Delhi beats Beijing for bad air quality

Indian media and Delhi administrators are not amused. They are up in arms and struggling to find reasons why the Yale 2014 Environmental Performance Index is not correct when it states that Delhi’s air is worse than in Beijing.

Times of India: Delhi’s air quality is indeed very poor but not as poor as Beijing’s, claim scientists. After an international newspaper recently reported that Delhi’s air quality this January has been worse than Beijing’s, System of Air Quality Forecasting and Research (SAFAR) – under the Union earth sciences ministry – issued a clarification on Tuesday.

Data from nine monitoring stations in Delhi states that PM 2.5 (fine respirable particles) never crossed 350 micrograms per cubic metre while in Beijing it did cross 500 microgram per cubic metre and went up to 650 micrograms per cubic metre. …

“It is true that Delhi is reeling under very poor air quality. But in terms of concentration of pollutants, we are doing far better than Beijing which has declared emergency conditions because of their air quality. Our PM 10 (coarse particles) and PM 2.5 are both high but not extreme. High PM 10 levels in Delhi can be attributed to road and construction dust while high PM 2.5 levels in Delhi can be attributed to incomplete combustion of fossil fuels and biomass,” said Gufran Beig, chief project scientist at SAFAR.

What they seem to forget is that while building wastes are the main source of PM10 coarse particles, they also – inevitably – produce a large quantity of fine particles. Incomplete combustion in diesel engines produce only fine particles.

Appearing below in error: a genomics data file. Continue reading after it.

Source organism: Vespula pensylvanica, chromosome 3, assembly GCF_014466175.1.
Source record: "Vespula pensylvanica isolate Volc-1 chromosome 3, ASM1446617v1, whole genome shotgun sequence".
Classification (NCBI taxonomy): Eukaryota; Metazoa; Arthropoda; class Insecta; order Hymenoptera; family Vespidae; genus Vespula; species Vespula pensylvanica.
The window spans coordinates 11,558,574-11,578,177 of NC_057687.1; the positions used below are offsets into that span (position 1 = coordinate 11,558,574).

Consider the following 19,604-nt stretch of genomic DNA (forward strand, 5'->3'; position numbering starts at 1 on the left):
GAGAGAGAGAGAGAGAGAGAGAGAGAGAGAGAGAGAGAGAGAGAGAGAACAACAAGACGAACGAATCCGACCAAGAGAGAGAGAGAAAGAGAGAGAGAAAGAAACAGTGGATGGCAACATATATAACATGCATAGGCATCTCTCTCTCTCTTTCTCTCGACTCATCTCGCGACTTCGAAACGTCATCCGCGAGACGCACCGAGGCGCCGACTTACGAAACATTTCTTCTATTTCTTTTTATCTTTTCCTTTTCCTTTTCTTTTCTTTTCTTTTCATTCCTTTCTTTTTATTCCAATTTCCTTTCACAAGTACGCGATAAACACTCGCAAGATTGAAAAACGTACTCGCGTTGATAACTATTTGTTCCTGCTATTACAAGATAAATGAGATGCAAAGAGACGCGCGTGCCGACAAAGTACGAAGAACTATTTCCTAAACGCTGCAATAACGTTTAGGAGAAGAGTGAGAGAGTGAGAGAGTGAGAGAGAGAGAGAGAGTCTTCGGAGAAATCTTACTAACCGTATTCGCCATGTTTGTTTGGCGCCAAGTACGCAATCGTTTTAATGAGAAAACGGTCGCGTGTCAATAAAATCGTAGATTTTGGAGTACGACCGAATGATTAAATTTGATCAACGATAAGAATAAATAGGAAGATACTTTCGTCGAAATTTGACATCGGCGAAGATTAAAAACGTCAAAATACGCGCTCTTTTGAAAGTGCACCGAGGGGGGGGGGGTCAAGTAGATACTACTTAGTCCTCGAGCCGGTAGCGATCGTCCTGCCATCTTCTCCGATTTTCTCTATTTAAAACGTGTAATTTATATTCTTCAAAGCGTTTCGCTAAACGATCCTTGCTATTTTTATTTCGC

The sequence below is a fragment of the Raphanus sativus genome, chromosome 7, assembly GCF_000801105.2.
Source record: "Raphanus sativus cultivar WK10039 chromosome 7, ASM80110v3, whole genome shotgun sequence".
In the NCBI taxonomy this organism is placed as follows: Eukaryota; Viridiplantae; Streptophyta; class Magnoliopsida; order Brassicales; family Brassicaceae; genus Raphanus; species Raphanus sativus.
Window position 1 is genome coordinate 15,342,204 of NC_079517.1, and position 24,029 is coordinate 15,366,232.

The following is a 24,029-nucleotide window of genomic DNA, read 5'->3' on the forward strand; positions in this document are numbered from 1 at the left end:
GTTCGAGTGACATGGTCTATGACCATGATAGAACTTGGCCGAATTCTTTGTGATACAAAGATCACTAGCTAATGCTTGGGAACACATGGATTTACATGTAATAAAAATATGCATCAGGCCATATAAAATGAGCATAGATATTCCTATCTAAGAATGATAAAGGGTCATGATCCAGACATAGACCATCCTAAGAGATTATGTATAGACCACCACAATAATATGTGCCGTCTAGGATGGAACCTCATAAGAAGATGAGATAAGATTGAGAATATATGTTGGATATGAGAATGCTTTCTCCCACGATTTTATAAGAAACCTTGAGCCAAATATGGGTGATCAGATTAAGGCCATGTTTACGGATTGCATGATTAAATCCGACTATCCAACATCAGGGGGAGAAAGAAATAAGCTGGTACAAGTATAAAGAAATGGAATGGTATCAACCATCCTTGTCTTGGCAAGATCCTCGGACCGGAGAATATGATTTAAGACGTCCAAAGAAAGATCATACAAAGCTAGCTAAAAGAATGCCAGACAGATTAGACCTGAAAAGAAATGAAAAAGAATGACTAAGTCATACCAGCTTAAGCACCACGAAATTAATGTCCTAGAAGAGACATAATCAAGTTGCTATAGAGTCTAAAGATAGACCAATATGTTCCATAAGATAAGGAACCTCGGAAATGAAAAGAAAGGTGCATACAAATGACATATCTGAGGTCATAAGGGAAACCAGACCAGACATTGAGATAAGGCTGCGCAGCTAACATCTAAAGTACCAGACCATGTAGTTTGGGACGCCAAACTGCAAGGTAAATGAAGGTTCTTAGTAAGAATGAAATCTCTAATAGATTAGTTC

They are wasting energy on the wrong fight. Whether Delhi is worse or better than Beijing is irrelevant. The point is that Delhi is as bad as it is.

I visit Delhi 5 or 6 times every year and it has the worst air quality that I experience. It is dust particles in the main – and a lot of that is from the ubiquitous building rubble and  building materials lying in piles (some small and some large) all over the city. The diesel engine particulates have – I think – reduced after the introduction of Compressed Natural Gas (CNG) for taxis and autos but they build up every night when the long-distance trucks roll through the city (they are banned during the day).

But Delhi is essentially a huge building site. In new building projects (many for domestic dwellings), building materials (bricks, sand, cement, tiles, sewer pipes….) are all brought and dumped in open piles on the street long before any building actually commences. Even completed building projects leave behind their piles of sand and bricks and rubble on the street which are never cleaned up. If a road is dug up for any reason the remaining mud and rubble is never actually cleared up . it is usually just pushed to one side. The last mile syndrome applies and nothing ever gets finally or properly finished.

But the real issue is one of attitude and behaviour. It is not that all the building rubble and waste could not be removed or that funds are lacking. The real issue is that “civic sense” is not of great value. The city administrators themselves do not see any point in requiring their contractors to finish a job and the citizens of Delhi are too busy with large issues and cannot be bothered with such minor matters. The administrators pay lip-service to the problem by putting up signs banning the open storage of building materials – which are promptly ignored.

Typical street Delhi

Typical street Delhi

Delhi’s atmosphere is what it is because the citizens of Delhi do not give any value to it being any better.

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